The origins of words often intrigue, particularly in the way we have frequently changed the original and fundamental meaning of a word (as in our use of the of the word "awesome" today). Because I do not spend a great deal of time studying the origins of words, sometimes an awareness of an original meaning simply hits me, as it were, out of the blue (usually when I'm walking along thinking about other things without paper to write on).
Today, though, as I went on my daily walk through the streets of Rome listening to podcasts of Catholic Answers Live (this time to stock up on Dr Pepper before five forecasted days of rain arrive over Rome), I listened to Steve Ray (with whom you really should go on pilgrimage) explain the original meaning of the word denomination.
The word first made its way into the English language in the late 1300s, coming from a French word (the Norman conquest of 1066 began a long history of the incorporation of French words into the English language, like pork and beef) of Latin origins.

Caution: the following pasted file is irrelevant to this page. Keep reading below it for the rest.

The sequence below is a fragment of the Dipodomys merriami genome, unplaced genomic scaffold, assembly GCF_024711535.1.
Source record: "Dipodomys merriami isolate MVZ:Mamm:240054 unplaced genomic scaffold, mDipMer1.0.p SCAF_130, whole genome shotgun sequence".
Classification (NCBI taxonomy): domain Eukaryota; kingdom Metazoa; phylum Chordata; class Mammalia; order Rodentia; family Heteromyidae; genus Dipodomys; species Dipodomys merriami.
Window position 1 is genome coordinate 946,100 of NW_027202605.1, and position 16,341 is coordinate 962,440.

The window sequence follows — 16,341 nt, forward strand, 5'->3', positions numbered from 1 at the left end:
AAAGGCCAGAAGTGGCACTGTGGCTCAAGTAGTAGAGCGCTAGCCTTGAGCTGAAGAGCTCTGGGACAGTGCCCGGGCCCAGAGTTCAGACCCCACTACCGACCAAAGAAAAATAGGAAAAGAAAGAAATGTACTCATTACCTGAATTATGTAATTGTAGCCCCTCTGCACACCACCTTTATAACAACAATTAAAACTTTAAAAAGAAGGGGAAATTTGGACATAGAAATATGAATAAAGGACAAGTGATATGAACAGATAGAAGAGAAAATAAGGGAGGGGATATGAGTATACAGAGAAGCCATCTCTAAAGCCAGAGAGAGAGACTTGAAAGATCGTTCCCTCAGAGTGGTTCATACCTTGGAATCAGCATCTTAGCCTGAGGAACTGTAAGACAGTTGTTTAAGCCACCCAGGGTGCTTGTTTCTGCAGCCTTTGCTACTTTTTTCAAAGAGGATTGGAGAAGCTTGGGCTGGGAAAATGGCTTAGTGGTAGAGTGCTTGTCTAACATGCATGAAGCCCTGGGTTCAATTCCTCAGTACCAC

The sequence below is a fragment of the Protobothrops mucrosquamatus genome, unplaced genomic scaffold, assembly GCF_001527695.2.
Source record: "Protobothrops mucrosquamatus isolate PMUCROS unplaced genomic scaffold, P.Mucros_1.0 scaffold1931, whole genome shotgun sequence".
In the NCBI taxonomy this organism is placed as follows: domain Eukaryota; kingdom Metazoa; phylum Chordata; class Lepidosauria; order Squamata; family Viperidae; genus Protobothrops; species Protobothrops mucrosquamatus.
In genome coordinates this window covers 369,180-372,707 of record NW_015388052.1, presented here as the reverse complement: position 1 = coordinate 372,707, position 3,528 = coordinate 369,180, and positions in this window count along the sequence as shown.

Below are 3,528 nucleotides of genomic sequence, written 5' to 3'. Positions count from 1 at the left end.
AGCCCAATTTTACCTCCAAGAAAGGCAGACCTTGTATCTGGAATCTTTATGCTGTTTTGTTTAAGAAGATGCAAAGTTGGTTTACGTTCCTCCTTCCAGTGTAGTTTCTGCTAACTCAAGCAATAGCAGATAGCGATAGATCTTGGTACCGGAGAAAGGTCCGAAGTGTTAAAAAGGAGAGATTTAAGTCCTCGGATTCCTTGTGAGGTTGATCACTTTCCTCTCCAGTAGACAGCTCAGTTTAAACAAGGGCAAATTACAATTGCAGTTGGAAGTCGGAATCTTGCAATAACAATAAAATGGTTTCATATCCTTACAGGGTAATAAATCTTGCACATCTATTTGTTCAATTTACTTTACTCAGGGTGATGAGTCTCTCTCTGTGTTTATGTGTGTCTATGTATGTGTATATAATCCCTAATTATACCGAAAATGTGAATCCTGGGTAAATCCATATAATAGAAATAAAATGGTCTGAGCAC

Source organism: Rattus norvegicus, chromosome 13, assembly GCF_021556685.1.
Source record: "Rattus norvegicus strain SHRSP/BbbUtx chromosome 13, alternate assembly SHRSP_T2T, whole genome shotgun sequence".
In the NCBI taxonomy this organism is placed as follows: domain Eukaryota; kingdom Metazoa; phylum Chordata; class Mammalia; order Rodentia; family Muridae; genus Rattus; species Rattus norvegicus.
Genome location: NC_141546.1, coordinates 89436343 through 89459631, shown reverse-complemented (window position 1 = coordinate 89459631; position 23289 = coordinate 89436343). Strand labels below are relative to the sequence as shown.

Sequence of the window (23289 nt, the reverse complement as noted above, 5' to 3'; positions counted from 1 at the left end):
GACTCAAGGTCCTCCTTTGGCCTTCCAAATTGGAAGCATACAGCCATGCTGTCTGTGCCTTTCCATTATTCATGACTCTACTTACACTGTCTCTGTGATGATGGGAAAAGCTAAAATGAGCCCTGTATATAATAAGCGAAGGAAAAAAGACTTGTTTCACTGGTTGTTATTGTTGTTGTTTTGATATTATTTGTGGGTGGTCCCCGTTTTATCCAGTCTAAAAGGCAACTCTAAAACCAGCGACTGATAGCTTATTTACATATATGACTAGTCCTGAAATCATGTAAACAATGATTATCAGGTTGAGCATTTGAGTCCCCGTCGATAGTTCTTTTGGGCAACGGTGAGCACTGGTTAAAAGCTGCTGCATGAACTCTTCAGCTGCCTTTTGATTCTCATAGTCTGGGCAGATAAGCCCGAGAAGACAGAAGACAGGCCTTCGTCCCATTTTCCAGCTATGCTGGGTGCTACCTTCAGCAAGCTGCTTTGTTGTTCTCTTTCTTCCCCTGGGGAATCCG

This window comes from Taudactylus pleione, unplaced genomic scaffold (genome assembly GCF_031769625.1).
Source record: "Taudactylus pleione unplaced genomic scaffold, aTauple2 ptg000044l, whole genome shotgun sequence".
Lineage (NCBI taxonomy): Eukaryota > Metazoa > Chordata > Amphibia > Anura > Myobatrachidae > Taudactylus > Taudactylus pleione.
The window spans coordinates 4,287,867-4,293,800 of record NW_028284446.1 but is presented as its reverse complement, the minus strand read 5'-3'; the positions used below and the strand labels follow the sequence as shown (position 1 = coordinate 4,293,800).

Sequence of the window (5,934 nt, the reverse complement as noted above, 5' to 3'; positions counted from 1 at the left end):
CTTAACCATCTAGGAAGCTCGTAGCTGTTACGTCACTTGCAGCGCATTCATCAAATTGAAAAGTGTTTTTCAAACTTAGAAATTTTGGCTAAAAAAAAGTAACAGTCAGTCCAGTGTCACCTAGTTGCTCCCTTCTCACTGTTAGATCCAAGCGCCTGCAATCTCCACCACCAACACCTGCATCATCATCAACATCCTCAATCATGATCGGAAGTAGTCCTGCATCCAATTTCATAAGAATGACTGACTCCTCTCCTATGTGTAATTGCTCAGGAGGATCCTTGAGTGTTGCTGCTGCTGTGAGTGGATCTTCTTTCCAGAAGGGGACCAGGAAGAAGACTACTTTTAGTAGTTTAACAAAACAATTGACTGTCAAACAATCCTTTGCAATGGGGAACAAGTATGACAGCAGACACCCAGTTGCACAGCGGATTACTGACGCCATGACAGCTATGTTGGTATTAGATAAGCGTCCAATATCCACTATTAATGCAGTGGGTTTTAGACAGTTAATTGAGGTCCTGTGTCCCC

The English word "denomination" comes from the French word "denominacion," meaning, "nominating" or "naming." The French word "denominacion" comes from the Latin word denominationem, meaning, "a calling by anything other than the proper name." The Latin word denominationem has its origins in another Latin word, denominare, meaning, "to name."
In the 1650s the word denomination was applied to currency and in 1716 it was given an additional, new meaning: "a religious sect."
Why did these "religious sects" have to be called by anything other than the proper name? This chart answers the question rather well:
Calling them denominations disguises the historical fact that none of the various Protestant denominations are what Jesus established when he said to Simon Peter, "And so I say to you, you are Peter, and upon this rock I will build my church, and the gates of the netherworld shall not prevail against it" (Matthew 16:18), or when he instructed his disciples, "If he will not listen to them, tell the church" (Matthew 18:17).
Notice that the word church is singular in both instances; Jesus establish one church, not several. And if none of the Protestant denominations have a historical beginning prior to the 1500s, they simply cannot be the church to which Jesus referred.